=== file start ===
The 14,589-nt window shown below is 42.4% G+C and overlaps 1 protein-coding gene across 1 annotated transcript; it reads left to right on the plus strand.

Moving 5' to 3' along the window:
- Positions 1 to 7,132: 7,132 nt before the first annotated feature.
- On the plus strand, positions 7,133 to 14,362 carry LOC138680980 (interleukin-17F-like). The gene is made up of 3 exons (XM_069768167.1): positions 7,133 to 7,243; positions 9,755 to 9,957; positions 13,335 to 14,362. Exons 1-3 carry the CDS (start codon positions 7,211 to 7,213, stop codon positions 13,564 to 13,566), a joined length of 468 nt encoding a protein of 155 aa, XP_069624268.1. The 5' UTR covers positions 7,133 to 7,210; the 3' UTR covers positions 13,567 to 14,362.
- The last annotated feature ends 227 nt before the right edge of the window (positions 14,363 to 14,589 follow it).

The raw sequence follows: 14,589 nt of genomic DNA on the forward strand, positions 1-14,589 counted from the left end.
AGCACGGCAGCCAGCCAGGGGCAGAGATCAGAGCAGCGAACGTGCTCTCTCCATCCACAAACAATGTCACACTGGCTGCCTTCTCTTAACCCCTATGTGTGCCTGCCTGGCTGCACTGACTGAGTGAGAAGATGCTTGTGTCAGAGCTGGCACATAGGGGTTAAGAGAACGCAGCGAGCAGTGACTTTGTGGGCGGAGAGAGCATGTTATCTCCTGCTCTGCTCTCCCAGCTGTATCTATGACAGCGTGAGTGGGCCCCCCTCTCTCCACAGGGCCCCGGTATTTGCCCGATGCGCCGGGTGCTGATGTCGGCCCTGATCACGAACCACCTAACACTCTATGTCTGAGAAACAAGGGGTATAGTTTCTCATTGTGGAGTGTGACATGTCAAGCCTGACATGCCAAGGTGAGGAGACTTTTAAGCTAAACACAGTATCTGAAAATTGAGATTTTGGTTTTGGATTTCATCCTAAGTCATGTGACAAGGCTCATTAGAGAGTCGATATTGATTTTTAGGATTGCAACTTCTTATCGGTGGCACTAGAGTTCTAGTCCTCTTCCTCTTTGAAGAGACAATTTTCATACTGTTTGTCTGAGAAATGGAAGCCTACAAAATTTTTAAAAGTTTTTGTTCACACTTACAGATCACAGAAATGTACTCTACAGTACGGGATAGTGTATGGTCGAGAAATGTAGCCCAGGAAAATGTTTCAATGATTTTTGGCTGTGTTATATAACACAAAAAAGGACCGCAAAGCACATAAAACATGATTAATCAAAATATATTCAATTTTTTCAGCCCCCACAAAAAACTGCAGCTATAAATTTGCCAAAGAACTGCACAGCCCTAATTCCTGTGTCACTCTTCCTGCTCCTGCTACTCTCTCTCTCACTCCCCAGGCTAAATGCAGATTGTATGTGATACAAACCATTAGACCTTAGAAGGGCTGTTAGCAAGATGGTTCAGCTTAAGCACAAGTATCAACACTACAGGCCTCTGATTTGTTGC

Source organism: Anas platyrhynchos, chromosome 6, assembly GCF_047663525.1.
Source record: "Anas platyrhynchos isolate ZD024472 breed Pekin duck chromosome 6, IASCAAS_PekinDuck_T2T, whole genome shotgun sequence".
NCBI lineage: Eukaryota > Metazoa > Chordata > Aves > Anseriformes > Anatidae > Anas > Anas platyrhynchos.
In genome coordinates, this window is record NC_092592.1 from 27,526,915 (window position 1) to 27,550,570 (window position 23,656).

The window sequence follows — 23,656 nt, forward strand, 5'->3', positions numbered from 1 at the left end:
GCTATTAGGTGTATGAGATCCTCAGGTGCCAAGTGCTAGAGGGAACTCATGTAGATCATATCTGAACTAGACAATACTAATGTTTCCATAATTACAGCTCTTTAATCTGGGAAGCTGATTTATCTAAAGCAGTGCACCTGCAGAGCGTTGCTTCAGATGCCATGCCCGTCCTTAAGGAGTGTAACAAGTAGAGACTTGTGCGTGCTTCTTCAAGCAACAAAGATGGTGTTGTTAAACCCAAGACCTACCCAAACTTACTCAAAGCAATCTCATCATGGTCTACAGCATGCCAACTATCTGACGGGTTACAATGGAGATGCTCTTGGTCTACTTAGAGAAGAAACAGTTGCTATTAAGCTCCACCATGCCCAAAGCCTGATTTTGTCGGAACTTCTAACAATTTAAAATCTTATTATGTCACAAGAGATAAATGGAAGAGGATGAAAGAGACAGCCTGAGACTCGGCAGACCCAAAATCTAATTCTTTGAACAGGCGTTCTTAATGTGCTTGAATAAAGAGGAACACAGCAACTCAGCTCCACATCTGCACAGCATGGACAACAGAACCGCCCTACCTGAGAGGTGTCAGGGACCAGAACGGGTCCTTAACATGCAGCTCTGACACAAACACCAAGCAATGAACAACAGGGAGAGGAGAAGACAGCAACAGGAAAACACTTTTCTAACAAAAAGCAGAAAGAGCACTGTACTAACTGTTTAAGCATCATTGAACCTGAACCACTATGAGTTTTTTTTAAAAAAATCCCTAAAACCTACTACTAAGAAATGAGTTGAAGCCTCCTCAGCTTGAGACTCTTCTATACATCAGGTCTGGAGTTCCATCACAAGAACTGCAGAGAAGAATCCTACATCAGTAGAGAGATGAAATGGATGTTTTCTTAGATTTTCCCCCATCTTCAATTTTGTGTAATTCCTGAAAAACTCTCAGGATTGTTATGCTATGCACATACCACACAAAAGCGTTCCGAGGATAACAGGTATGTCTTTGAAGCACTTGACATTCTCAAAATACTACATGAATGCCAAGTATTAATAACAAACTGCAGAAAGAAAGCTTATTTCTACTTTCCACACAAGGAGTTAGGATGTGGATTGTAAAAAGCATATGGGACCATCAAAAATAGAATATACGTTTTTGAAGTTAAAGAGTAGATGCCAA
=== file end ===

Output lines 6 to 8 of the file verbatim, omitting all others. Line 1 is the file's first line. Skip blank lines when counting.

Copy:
The raw sequence follows: 14,589 nt of genomic DNA on the forward strand, positions 1-14,589 counted from the left end.
AGCACGGCAGCCAGCCAGGGGCAGAGATCAGAGCAGCGAACGTGCTCTCTCCATCCACAAACAATGTCACACTGGCTGCCTTCTCTTAACCCCTATGTGTGCCTGCCTGGCTGCACTGACTGAGTGAGAAGATGCTTGTGTCAGAGCTGGCACATAGGGGTTAAGAGAACGCAGCGAGCAGTGACTTTGTGGGCGGAGAGAGCATGTTATCTCCTGCTCTGCTCTCCCAGCTGTATCTATGACAGCGTGAGTGGGCCCCCCTCTCTCCACAGGGCCCCGGTATTTGCCCGATGCGCCGGGTGCTGATGTCGGCCCTGATCACGAACCACCTAACACTCTATGTCTGAGAAACAAGGGGTATAGTTTCTCATTGTGGAGTGTGACATGTCAAGCCTGACATGCCAAGGTGAGGAGACTTTTAAGCTAAACACAGTATCTGAAAATTGAGATTTTGGTTTTGGATTTCATCCTAAGTCATGTGACAAGGCTCATTAGAGAGTCGATATTGATTTTTAGGATTGCAACTTCTTATCGGTGGCACTAGAGTTCTAGTCCTCTTCCTCTTTGAAGAGACAATTTTCATACTGTTTGTCTGAGAAATGGAAGCCTACAAAATTTTTAAAAGTTTTTGTTCACACTTACAGATCACAGAAATGTACTCTACAGTACGGGATAGTGTATGGTCGAGAAATGTAGCCCAGGAAAATGTTTCAATGATTTTTGGCTGTGTTATATAACACAAAAAAGGACCGCAAAGCACATAAAACATGATTAATCAAAATATATTCAATTTTTTCAGCCCCCACAAAAAACTGCAGCTATAAATTTGCCAAAGAACTGCACAGCCCTAATTCCTGTGTCACTCTTCCTGCTCCTGCTACTCTCTCTCTCACTCCCCAGGCTAAATGCAGATTGTATGTGATACAAACCATTAGACCTTAGAAGGGCTGTTAGCAAGATGGTTCAGCTTAAGCACAAGTATCAACACTACAGGCCTCTGATTTGTTGC

Source organism: Anas platyrhynchos, chromosome 6, assembly GCF_047663525.1.